What happens if interest rates go to zero? – Face to Face with Bernard Hickey

Gareth MorganEconomics2 Comments

Finance Minister Bill English attended meetings at the International Monetary Fund (IMF) and World Bank next week, and returned reaffirming the Government’s commitment to reducing public debt under 20% of GDP. He thinks that is the most prudent strategy in these uncertain economic times.

Meanwhile the rest of the world is struggling with stagnant growth despite years of record low interest rates. In some countries interest rates are now even negative. Overseas Governments are starting to ask what action they can take in a zero interest rate world, and the IMF is advising them to spend more.

In this Face to Face Geoff talks with Bernard Hickey about these issues and what options New Zealand has to stimulate the economy as interest rates edge towards zero.

What happens if interest rates go to zero? – Face to Face with Bernard Hickey was last modified: October 11th, 2016 by Gareth Morgan
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Gareth Morgan

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Gareth Morgan is a New Zealand economist and commentator on public policy who in previous lives has been in business as an economic consultant, funds manager, and professional company director. He is also a motorcycle adventurer and philanthropist. Gareth and his wife Joanne have a charitable foundation, the Morgan Foundation, which has three main stands of philanthropic endeavour – public interest research, conservation and social investment.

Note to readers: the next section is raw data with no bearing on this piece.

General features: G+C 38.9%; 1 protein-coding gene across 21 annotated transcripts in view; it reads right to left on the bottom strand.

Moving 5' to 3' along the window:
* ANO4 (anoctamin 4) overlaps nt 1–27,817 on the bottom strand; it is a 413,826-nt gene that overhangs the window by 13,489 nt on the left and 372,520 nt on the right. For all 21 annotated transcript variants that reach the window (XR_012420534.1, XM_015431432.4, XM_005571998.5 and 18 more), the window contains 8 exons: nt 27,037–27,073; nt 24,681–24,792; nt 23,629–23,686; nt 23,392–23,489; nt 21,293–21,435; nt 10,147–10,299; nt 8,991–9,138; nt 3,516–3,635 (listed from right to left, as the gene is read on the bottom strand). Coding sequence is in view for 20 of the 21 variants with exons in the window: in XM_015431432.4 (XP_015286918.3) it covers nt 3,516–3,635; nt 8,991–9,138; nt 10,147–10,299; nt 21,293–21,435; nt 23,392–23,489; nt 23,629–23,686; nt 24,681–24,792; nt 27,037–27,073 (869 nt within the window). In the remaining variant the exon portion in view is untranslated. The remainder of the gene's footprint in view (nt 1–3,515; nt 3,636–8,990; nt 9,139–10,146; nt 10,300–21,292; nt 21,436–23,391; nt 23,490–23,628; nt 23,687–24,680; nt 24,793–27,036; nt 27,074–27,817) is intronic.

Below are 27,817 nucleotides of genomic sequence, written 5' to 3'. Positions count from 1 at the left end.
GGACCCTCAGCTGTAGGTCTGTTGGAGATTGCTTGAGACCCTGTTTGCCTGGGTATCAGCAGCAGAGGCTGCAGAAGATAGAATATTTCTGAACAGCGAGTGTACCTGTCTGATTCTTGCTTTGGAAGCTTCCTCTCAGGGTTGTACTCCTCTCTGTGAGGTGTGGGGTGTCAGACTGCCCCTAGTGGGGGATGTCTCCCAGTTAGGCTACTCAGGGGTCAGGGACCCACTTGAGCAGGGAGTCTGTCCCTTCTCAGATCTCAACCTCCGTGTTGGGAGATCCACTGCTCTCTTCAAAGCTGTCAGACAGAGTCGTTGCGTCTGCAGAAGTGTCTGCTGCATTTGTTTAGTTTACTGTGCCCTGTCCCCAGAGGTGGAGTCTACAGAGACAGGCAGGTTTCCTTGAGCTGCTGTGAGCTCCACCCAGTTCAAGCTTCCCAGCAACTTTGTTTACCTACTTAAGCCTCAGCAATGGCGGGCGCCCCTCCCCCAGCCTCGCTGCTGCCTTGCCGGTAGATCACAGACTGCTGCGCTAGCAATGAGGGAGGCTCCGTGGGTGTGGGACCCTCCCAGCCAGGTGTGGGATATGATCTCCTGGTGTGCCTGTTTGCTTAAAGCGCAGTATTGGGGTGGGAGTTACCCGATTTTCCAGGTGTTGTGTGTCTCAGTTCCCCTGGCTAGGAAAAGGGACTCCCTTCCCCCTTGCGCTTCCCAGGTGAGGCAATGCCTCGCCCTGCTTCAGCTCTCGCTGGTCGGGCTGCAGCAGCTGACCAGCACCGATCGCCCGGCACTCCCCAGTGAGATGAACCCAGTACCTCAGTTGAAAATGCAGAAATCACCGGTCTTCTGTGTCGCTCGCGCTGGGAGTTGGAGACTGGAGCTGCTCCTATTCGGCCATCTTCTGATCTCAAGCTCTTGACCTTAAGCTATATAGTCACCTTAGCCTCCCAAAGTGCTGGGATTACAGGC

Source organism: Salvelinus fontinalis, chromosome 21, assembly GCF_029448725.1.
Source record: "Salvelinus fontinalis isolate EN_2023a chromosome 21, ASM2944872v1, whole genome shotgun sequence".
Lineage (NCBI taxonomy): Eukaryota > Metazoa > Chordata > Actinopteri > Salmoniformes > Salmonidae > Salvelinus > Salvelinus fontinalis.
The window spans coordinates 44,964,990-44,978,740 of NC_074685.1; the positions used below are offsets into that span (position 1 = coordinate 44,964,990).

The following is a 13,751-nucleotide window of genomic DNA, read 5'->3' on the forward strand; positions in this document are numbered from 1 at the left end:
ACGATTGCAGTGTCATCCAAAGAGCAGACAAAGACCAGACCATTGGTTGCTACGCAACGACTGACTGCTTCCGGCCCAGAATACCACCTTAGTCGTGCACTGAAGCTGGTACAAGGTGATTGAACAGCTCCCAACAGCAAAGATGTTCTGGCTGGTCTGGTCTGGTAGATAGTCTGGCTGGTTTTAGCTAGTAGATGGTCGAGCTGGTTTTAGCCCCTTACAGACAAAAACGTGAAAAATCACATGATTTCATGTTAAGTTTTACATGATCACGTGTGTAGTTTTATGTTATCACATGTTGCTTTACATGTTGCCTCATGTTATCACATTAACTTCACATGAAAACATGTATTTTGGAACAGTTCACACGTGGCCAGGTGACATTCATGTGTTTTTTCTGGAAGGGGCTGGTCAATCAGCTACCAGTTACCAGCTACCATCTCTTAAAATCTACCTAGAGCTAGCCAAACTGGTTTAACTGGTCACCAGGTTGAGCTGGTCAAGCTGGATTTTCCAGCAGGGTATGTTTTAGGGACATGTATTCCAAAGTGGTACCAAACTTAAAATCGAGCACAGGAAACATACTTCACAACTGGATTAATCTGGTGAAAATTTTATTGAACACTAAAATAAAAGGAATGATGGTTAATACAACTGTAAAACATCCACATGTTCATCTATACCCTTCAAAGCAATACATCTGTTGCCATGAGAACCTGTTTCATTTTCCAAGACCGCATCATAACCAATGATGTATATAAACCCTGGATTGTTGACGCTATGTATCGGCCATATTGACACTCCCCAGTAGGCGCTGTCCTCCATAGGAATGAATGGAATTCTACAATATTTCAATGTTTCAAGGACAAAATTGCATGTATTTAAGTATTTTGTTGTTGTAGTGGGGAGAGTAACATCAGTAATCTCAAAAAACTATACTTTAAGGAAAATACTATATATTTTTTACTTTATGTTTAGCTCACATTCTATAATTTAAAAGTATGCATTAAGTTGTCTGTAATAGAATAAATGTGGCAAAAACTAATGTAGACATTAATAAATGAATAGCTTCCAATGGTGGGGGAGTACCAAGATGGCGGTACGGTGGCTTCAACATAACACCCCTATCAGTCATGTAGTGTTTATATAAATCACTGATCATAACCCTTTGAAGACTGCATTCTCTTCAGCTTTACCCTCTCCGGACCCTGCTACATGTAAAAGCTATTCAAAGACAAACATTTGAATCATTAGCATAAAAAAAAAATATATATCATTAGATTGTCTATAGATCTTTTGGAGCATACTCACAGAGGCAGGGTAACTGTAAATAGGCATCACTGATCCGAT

2 Comments on “What happens if interest rates go to zero? – Face to Face with Bernard Hickey”

  1. The OCR cuts are not being passed on by banks now. Interest rates are going up OCR is said to being cut again so isn’t the RB already a lame duck?

    I think you are right about govt spending. I feel at the moment govt spending is low given the increase in immigration numbers. I feel that they are getting the books as good as possible for election year bribes.

  2. We have certainly NOT been here before Bernard. The 1930’s had world population less than a third of now, and huge untapped natural resources. This is no longer the case.

    Economists seem to be under the impression resources, like money, just grows on trees. But the key one, cheap Oil has gone. NZ’s fiscal position is irrelevant, the financial system is in big trouble.

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